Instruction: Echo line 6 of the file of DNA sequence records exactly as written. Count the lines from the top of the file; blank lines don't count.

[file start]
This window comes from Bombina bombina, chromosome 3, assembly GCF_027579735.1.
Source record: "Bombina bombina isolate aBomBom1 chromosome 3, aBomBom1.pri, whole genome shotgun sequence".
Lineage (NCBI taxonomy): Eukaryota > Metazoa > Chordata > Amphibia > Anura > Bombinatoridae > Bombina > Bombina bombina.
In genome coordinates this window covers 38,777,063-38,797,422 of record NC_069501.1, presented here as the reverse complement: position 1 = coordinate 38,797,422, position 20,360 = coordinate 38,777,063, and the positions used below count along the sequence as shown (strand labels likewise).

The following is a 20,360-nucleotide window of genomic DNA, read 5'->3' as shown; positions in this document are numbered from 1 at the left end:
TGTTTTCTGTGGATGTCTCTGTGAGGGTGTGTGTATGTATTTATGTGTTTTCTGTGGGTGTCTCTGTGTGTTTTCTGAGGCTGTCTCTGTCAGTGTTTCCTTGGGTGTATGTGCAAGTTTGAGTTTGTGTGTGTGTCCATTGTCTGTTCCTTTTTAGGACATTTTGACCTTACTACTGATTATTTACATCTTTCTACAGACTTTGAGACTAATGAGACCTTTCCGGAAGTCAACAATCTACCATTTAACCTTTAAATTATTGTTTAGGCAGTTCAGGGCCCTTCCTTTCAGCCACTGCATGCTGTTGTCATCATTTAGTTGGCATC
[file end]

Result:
TGTTTTCTGTGGATGTCTCTGTGAGGGTGTGTGTATGTATTTATGTGTTTTCTGTGGGTGTCTCTGTGTGTTTTCTGAGGCTGTCTCTGTCAGTGTTTCCTTGGGTGTATGTGCAAGTTTGAGTTTGTGTGTGTGTCCATTGTCTGTTCCTTTTTAGGACATTTTGACCTTACTACTGATTATTTACATCTTTCTACAGACTTTGAGACTAATGAGACCTTTCCGGAAGTCAACAATCTACCATTTAACCTTTAAATTATTGTTTAGGCAGTTCAGGGCCCTTCCTTTCAGCCACTGCATGCTGTTGTCATCATTTAGTTGGCATC